On March 11, 2019, the Department of State published in the Federal Register a notice [Public Notice 10699] indicating that the Government of Chile has made a request to the Government of the United States under Article 9 of the 1970 UNESCO Convention on the Means of Prohibiting and Preventing the Illicit Import, Export and Transfer of Ownership of Cultural Property.
On 30 January 2019, the Department of International Trade announced the signing of the Agreement establishing an Association between the United Kingdom of Great Britain and Northern Ireland and the Republic of Chile (UK-Chile Agreement), a trade continuity agreement between Chile and the UK. The UK-Chile agreement will insure that each countries’ goods will continue to benefit from preferential trading arrangements after the UK exits the EU on 29 March 2019, or after an implementation period, if UK-EU negotiations are successful. The UK expects to sign a number of other agreements due to be agreed in the coming weeks. The announcement said:
On January 19, 2019, Global Affairs Canada reported that the inaugural Comprehensive and Progressive Agreement for Trans-Pacific Partnership (CPTPP) Commission meeting was successfully concluded. The CPTPP Commission, consisting of representatives from Australia, Brunei, Canada, Chile, Japan, Malaysia, Mexico, New Zealand, Peru, Singapore and Vietnam (the countries for which the CPTPP has entered into force), met in Tokyo, Japan and concluded their session by issuing a Ministerial statement. The Commission meeting allowed CPTPP countries to chart a course for next steps as well as agree on a framework for the accession of new members. The Ministerial Statement follows:
On 30 December 2018, the Comprehensive and Progressive Agreement for Trans-Pacific Partnership (CPTPP or TPP-11) will enter into force for Australia, Canada, Japan, Mexico, New Zealand and Singapore. On 14 January 2019, the TPP-11 will enter into force for Vietnam. DHA Notice № 2018/37 summarises the implementation for goods.
On 12 November 2018 the Vietnam National Assembly officially ratified the Comprehensive and Progressive Agreement for Trans-Pacific Partnership (“CPTPP”). The agreement has already been ratified by Australia, Canada, Japan, Mexico, New Zealand and Singapore and it will enter into force on 30 December 2018 in those countries.
On 25 October 2018, New Zealand formally ratified the Comprehensive and Progressive Agreement for the Trans-Pacific Partnership (CPTPP) bringing the number of ratifications to four. Canada cleared its last legislative hurdle when the Senate approved it on October 25 and Royal Assent was given the same day. Canada became the fifth to ratify when it notified New Zealand of its ratification on October 29, 2018. The Australian House and Senate also approved it and sent it to the Governor General who has given Royal Assent.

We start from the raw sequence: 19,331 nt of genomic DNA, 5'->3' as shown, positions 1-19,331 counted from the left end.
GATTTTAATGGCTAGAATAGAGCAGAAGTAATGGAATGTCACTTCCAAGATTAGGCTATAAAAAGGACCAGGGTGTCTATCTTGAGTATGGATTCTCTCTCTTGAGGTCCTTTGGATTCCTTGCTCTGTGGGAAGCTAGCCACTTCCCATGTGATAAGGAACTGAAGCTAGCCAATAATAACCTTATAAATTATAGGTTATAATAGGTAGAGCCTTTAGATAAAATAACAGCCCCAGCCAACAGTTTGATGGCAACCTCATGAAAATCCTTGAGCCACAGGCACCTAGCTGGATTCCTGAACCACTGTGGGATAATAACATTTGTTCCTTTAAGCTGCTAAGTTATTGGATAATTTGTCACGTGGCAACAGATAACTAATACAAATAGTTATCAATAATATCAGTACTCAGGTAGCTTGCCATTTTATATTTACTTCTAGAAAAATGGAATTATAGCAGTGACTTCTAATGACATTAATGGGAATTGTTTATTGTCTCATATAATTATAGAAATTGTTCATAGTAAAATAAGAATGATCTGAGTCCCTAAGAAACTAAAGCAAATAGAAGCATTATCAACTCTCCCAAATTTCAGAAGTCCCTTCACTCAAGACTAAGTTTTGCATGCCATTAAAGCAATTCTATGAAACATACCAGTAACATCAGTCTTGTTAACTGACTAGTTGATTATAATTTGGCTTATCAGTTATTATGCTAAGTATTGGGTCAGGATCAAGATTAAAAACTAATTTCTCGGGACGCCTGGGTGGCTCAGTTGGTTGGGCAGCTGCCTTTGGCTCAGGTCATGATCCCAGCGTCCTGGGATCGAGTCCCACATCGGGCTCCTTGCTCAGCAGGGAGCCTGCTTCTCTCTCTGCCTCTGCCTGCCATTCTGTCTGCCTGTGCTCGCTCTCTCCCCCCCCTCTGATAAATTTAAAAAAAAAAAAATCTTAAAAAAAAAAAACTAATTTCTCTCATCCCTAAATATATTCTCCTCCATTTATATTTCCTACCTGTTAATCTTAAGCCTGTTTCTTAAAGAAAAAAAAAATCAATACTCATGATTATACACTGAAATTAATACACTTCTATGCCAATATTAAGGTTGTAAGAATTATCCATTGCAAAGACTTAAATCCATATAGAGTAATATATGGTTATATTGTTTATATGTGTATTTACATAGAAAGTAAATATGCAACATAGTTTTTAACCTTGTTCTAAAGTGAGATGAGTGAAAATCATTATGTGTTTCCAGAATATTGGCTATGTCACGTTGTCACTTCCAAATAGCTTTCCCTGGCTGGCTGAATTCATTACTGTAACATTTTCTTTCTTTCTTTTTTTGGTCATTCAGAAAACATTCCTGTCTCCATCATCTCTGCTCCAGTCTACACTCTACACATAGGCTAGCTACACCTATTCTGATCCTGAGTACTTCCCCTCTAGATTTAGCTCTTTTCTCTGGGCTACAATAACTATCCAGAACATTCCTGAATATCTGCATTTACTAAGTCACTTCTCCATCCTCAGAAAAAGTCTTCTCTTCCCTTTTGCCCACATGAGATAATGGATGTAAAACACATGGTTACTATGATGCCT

The Comprehensive and Progressive Agreement for the Trans-Pacific Partnership (CPTPP) is moving forward and has gained momentum recently as Japan, Singapore and Mexico have ratified the 11-party agreement and Australia’s ratification is imminent because the deal recently passed both Houses of Parliament. Canada is closing in on ratification as well.
On October 11, 2018, Global Affairs Canada published Notice to Importers: Item 82 – Steel Goods (Serial No. 911) which informs importers of the procedures governing the administration of provisional safeguards, in the form of tariff rate quotas (TRQ), for certain steel goods that are listed in item 82 on the Import Control List (ICL). These goods were added to the ICL to implement the Order Imposing a Surtax on the Importation of Certain Steel Goods (Surtax Order). The Surtax Order establishes provisional safeguards in the form of TRQs for steel goods matching the product descriptions specified in the column 2 of the Schedule to the Surtax Order, above which a twenty-five percent surtax will apply.
With the ratification of the Comprehensive and Progressive Agreement for the Trans-Pacific Partnership (CPTPP) by Mexico, Japan and Singapore, and the expectation that other parties will follow, we anticipate the agreement will enter into force by early next year. Although the CPTPP differs from the Trans-Pacific Partnership (TPP) due to the suspension of 22 provisions, most chapters of the new agreement remain untouched. One of those is Chapter 3: Rules of Origin and Origin Procedures. Certificate of Origin, CPTPP, verification, ASEAN, ATIGA, Form D, self-certification, trade, customs, prepare, free trade agreement
As the trade conflict between the United States and China continues, three free trade agreements are pressing ahead, including– the Comprehensive and Progressive Agreement for Trans-Pacific Partnership (CPTPP), soon to enter into force, the Japan-EU Economic Partnership Agreement (JEEPA), recently signed and which represents 30% of global economic output, and the Regional Comprehensive Economic Partnership (RCEP), an agreement that includes both India and China and comprises the largest trading block in the region.